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Reading AFR Gauges For Pump Gas VS E85

Understanding AFR

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After taking the Understanding AFR course, I still have a lot of confusion when it comes to interpreting an AFR gauge when switching fuels. For example, lets say my innovate gauge is programmed for pump gas and to display in AFR. I would target roughly 14.7 in idle and cruise, and roughly 12 at WOT (turbocharged engine). Without changing the programming of the gauge, how would I know what the proper AFR would be on E85?

Same thing if I switched the programming to convert for E85 Stoich? What would I be targeting and interpreting at the gauge?

Lastly, I believe some AEM gauges natively read in Lambda but have a set conversion to read in AFR? What does one do in this case when switching fuel? I'd assume in this case we can still follow the "same" method when on pump gas as the gauge is a direct translation from Lambda??

Sorry for possibly being all over the place, I'm just quite confused on the interpretation.

Thank you in advance.

P.S. I am about to begin the E85 & Flex Fuel tuning course, maybe it'll clear things up. I'd still like a personal response, it would help. Thanks again :).

Ok so first things first, every wideband sensor natively reads in lambda. The sensor doesn't know, or care, what fuel it's running on. Irrespective of the fuel you're running on, lambda 1.00 is always the stoichiometric AFR. From here the gauge/meter will multiply the lambda reading by whatever is programmed as the stoich setting in order to display AFR. This is why i recommend learning to tune in lambda.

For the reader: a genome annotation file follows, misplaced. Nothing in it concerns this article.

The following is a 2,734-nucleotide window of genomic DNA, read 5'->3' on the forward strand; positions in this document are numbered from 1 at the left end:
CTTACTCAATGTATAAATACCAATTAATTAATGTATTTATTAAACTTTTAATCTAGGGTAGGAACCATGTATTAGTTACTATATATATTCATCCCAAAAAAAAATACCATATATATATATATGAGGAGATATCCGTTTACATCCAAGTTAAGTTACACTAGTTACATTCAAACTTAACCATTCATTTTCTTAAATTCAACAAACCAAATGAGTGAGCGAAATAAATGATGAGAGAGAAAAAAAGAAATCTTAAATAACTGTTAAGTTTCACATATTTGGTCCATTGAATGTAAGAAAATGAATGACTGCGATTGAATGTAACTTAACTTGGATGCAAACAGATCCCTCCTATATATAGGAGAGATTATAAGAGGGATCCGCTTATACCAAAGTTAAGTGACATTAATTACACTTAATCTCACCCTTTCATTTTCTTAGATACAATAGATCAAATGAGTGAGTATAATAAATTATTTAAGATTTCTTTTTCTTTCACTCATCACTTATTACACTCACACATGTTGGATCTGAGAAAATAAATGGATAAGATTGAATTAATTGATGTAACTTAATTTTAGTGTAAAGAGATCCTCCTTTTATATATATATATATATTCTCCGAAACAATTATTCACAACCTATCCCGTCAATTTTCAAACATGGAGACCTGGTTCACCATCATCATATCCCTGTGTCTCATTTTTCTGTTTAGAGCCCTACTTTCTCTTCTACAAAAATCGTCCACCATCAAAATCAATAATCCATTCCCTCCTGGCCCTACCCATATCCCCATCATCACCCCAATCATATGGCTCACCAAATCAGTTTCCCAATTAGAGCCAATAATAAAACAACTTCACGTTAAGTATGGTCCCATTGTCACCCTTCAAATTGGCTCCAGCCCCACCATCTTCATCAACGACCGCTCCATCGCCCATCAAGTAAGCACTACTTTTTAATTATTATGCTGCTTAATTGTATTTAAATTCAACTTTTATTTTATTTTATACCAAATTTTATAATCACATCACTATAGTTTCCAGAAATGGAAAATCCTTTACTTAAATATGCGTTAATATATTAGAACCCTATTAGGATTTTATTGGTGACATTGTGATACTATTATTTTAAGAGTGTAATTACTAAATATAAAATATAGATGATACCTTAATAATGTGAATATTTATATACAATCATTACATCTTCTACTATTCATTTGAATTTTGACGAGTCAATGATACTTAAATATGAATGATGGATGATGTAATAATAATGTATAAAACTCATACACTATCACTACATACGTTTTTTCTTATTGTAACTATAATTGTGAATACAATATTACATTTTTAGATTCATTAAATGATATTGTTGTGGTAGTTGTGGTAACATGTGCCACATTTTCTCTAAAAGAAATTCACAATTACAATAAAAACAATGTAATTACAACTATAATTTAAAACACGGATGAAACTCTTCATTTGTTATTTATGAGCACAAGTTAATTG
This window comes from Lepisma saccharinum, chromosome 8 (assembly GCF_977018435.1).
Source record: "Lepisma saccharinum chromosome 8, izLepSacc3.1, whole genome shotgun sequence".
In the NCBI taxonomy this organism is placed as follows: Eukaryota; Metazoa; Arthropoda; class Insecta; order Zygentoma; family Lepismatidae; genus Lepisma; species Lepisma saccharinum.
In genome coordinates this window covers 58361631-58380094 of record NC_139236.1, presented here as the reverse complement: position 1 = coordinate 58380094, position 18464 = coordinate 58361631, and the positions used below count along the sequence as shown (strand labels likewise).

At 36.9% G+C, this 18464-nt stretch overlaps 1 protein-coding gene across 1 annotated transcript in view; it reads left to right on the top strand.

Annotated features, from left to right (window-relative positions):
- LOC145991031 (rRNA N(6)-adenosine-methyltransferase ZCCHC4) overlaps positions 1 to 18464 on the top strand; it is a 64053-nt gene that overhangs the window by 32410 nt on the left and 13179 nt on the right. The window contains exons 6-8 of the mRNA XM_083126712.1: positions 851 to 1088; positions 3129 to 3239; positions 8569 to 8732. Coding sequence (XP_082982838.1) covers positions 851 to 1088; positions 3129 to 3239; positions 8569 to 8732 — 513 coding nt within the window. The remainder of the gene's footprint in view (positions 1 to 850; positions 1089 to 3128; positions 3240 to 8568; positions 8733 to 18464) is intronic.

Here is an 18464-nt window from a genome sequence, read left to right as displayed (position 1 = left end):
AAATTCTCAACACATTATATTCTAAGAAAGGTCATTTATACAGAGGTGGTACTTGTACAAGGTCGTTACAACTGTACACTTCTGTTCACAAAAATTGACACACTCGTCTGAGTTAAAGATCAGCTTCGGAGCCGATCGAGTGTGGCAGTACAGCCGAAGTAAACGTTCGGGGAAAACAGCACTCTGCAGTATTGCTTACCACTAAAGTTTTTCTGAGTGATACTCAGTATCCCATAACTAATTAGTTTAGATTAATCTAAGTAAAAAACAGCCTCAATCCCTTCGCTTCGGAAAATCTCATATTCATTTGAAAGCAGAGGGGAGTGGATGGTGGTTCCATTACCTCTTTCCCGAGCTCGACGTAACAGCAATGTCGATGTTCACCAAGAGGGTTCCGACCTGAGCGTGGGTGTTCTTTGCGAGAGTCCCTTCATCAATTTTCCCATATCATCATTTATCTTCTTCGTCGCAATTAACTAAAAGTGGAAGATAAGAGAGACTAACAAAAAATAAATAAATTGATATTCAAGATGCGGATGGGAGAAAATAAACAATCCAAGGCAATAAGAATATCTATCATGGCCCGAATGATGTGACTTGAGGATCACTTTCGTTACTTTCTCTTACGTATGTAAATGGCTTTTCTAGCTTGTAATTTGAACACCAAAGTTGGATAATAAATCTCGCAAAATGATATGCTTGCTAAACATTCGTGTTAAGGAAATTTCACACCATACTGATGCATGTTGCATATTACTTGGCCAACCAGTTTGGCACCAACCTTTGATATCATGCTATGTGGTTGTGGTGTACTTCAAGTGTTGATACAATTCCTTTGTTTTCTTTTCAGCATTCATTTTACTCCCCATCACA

So to be more specific, E85 and pump gas tend to work well at very similar lambda targets. For this reason you can (and most tuners do) just leave the wideband stoich setting at 14.7:1 (correct for pump gas), and tune for the same targets you'd use on pump gas. This is technically wrong, but it will get you the right result. If you want to be truly accurate then the proper approach would be to change the stoich setting to suit whatever blend you're running - 9.8:1 for E85 for example. If you do this then the target is different. For example let's say you will be targeting lambda 0.80 on both pump gas and E85. on pump gas 0.80 lambda = 0.80 * 14.7 = 11.76:1. On E85 this becomes 0.80 * 9.80 = 7.8:1.

Hopefully that clears up your confusion.

Thank you for your reply Andre!

I do prefer lambda ! Good to know all sensors natively read lambda. This fundamental on its own helped clear it up.

Essentially, no matter the AFR conversion setup on the gauge, stoich AFR is always 1.00 lambda, so we can still target same AFR values as long as we understand the conversion being used. Am I correct?

no need to target a 7.8 AFR (with a pump gas conversion) when running e85. This will only be correct If the gauge was converting 1.0 lambda to be 9.8?

Please correct me if I’m wrong, but I believe I understood correctly.

Lastly, I have never ran e85, hence taking the courses first haha.

If I went from pump gas at .8 lambda. And made zero tune changes and put e85. (No AFR table targets, solely inj. Pulse width.). The engine would run Lean? Just confirming. Sorry.

Thank you again.

Leaner, might still be chemically rich, as I can't recall the comparative fuelling ratio.

As Andre said, use lambda - there may be an option to change the guage readout - or forget trying to work out conversions and go by the pure petrol/gasoline numbers for relative changes.

Found this comparison chart when researching for a different, but similar, question - https://i0.wp.com/ls1tech.com/forums/attachments/forced-induction/349083d1334238324-e85-afr-procharged-car-11psi-lambda-sclae.jpg

Thank you very much Gord